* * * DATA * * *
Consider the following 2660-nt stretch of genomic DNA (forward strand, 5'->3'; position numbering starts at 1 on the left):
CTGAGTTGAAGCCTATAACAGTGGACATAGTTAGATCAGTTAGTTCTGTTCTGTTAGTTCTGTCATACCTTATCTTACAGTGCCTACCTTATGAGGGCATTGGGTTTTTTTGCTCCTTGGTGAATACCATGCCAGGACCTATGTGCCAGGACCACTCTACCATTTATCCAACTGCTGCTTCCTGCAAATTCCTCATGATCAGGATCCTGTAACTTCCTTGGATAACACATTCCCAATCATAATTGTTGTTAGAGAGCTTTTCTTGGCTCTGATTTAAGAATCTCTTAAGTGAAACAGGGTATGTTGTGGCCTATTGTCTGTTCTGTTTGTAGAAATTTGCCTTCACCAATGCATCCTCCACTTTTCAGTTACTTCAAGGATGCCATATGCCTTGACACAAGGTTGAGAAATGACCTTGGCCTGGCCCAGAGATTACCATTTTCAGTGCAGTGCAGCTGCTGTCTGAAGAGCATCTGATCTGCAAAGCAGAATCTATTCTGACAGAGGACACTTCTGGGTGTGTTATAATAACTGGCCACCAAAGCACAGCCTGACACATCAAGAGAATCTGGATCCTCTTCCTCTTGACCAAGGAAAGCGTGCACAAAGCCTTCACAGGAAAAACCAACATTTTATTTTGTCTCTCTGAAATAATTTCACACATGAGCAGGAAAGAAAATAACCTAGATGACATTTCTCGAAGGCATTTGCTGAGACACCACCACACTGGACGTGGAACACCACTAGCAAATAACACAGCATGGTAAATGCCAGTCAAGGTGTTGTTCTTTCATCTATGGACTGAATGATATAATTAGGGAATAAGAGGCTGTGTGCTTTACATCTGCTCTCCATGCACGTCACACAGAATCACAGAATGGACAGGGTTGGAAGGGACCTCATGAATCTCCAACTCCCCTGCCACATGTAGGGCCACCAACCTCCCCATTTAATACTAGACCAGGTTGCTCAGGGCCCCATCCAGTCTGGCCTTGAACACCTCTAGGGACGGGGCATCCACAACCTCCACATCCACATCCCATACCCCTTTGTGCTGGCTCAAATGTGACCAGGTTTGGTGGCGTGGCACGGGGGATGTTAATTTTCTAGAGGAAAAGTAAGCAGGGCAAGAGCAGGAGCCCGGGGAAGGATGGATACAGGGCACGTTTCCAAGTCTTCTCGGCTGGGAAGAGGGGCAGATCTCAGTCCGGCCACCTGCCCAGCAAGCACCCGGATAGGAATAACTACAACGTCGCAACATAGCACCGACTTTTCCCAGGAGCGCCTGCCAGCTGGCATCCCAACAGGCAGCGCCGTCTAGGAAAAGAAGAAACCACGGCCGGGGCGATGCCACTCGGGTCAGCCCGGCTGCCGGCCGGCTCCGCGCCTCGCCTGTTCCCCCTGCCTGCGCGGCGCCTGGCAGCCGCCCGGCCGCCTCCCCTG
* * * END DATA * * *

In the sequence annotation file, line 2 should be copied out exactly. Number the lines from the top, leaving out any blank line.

CTGAGTTGAAGCCTATAACAGTGGACATAGTTAGATCAGTTAGTTCTGTTCTGTTAGTTCTGTCATACCTTATCTTACAGTGCCTACCTTATGAGGGCATTGGGTTTTTTTGCTCCTTGGTGAATACCATGCCAGGACCTATGTGCCAGGACCACTCTACCATTTATCCAACTGCTGCTTCCTGCAAATTCCTCATGATCAGGATCCTGTAACTTCCTTGGATAACACATTCCCAATCATAATTGTTGTTAGAGAGCTTTTCTTGGCTCTGATTTAAGAATCTCTTAAGTGAAACAGGGTATGTTGTGGCCTATTGTCTGTTCTGTTTGTAGAAATTTGCCTTCACCAATGCATCCTCCACTTTTCAGTTACTTCAAGGATGCCATATGCCTTGACACAAGGTTGAGAAATGACCTTGGCCTGGCCCAGAGATTACCATTTTCAGTGCAGTGCAGCTGCTGTCTGAAGAGCATCTGATCTGCAAAGCAGAATCTATTCTGACAGAGGACACTTCTGGGTGTGTTATAATAACTGGCCACCAAAGCACAGCCTGACACATCAAGAGAATCTGGATCCTCTTCCTCTTGACCAAGGAAAGCGTGCACAAAGCCTTCACAGGAAAAACCAACATTTTATTTTGTCTCTCTGAAATAATTTCACACATGAGCAGGAAAGAAAATAACCTAGATGACATTTCTCGAAGGCATTTGCTGAGACACCACCACACTGGACGTGGAACACCACTAGCAAATAACACAGCATGGTAAATGCCAGTCAAGGTGTTGTTCTTTCATCTATGGACTGAATGATATAATTAGGGAATAAGAGGCTGTGTGCTTTACATCTGCTCTCCATGCACGTCACACAGAATCACAGAATGGACAGGGTTGGAAGGGACCTCATGAATCTCCAACTCCCCTGCCACATGTAGGGCCACCAACCTCCCCATTTAATACTAGACCAGGTTGCTCAGGGCCCCATCCAGTCTGGCCTTGAACACCTCTAGGGACGGGGCATCCACAACCTCCACATCCACATCCCATACCCCTTTGTGCTGGCTCAAATGTGACCAGGTTTGGTGGCGTGGCACGGGGGATGTTAATTTTCTAGAGGAAAAGTAAGCAGGGCAAGAGCAGGAGCCCGGGGAAGGATGGATACAGGGCACGTTTCCAAGTCTTCTCGGCTGGGAAGAGGGGCAGATCTCAGTCCGGCCACCTGCCCAGCAAGCACCCGGATAGGAATAACTACAACGTCGCAACATAGCACCGACTTTTCCCAGGAGCGCCTGCCAGCTGGCATCCCAACAGGCAGCGCCGTCTAGGAAAAGAAGAAACCACGGCCGGGGCGATGCCACTCGGGTCAGCCCGGCTGCCGGCCGGCTCCGCGCCTCGCCTGTTCCCCCTGCCTGCGCGGCGCCTGGCAGCCGCCCGGCCGCCTCCCCTG